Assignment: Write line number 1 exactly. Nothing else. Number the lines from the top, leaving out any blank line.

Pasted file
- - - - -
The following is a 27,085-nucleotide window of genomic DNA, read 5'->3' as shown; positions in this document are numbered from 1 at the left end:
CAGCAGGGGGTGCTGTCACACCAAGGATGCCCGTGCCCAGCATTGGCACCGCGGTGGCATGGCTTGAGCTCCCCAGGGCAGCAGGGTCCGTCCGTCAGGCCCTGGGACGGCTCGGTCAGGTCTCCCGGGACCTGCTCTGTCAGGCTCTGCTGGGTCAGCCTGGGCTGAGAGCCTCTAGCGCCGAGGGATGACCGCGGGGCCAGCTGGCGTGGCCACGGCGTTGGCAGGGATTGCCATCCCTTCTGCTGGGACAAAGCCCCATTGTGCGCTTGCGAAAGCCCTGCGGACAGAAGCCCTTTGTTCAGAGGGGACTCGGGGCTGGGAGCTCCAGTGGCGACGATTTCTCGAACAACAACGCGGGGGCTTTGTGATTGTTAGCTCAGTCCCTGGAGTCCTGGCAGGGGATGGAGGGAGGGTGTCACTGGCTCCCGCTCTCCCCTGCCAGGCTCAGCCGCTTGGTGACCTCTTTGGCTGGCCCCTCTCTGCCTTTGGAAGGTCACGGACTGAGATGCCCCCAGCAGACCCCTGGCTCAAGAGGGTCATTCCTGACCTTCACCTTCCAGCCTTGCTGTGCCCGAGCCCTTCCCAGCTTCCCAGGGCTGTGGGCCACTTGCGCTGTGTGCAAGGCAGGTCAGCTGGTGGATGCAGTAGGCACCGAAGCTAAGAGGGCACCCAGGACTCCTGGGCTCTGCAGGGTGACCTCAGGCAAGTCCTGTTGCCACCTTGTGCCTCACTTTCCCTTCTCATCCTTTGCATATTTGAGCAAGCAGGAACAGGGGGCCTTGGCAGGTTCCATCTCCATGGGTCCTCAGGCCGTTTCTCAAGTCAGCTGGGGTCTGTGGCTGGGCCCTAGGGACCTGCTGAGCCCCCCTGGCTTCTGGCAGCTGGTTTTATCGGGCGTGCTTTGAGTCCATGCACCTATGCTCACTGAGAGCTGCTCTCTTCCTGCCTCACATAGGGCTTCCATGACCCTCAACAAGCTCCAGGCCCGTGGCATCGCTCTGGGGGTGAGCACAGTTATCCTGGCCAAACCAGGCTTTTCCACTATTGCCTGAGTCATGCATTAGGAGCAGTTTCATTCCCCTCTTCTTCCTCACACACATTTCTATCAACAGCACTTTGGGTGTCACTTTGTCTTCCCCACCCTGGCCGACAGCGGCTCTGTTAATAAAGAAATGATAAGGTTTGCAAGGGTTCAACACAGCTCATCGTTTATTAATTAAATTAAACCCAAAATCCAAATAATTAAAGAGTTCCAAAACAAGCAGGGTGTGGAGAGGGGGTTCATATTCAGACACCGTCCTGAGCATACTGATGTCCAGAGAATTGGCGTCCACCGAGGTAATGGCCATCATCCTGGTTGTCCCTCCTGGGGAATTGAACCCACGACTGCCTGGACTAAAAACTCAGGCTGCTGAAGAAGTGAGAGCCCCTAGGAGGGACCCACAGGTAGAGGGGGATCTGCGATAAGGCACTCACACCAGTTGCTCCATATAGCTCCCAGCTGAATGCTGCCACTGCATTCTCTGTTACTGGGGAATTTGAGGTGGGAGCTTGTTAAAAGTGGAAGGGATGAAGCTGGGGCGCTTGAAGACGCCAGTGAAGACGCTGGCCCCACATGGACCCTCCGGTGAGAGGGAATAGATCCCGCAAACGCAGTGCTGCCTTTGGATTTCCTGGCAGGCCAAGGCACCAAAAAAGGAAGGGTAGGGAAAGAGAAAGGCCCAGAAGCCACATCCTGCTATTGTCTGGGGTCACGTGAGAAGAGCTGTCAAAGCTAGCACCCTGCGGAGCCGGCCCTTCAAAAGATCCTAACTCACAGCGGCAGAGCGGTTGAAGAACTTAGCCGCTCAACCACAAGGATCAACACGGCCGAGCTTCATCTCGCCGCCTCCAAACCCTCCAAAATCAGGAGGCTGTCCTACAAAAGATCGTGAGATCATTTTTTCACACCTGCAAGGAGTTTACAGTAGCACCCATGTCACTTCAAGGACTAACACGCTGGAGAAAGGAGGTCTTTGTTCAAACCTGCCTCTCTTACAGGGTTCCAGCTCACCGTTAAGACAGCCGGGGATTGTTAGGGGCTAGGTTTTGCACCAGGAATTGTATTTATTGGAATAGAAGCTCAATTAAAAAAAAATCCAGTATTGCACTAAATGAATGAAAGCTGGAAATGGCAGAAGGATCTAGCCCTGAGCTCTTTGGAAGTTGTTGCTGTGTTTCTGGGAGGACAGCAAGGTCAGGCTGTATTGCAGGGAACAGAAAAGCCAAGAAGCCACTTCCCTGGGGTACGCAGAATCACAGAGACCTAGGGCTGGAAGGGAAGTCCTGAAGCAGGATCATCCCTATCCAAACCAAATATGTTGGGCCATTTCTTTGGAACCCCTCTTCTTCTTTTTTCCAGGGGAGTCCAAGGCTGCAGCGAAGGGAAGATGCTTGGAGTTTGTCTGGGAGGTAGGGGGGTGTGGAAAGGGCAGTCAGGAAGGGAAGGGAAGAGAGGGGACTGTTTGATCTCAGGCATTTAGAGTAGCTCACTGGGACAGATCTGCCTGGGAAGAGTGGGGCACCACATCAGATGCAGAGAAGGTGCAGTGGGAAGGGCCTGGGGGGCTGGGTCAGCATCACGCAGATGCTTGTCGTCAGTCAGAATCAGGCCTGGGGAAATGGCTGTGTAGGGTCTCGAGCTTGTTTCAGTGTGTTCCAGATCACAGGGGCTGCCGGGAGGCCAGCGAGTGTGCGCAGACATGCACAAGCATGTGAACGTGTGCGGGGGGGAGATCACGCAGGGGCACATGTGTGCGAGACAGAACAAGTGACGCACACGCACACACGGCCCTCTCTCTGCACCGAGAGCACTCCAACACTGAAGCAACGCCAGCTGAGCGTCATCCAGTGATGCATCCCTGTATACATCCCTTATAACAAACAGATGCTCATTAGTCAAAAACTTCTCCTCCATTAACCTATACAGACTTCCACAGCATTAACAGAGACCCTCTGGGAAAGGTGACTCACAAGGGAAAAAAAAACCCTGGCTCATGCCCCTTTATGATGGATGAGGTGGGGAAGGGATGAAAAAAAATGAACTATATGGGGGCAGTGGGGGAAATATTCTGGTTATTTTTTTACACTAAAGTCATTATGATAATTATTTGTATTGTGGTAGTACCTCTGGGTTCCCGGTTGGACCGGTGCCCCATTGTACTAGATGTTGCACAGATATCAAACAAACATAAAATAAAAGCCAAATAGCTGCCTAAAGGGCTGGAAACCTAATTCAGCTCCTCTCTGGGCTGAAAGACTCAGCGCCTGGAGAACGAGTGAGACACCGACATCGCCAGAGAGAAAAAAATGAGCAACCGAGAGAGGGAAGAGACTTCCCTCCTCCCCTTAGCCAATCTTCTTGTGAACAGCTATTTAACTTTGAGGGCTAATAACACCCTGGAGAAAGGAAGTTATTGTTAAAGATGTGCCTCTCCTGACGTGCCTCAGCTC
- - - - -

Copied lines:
The following is a 27,085-nucleotide window of genomic DNA, read 5'->3' as shown; positions in this document are numbered from 1 at the left end: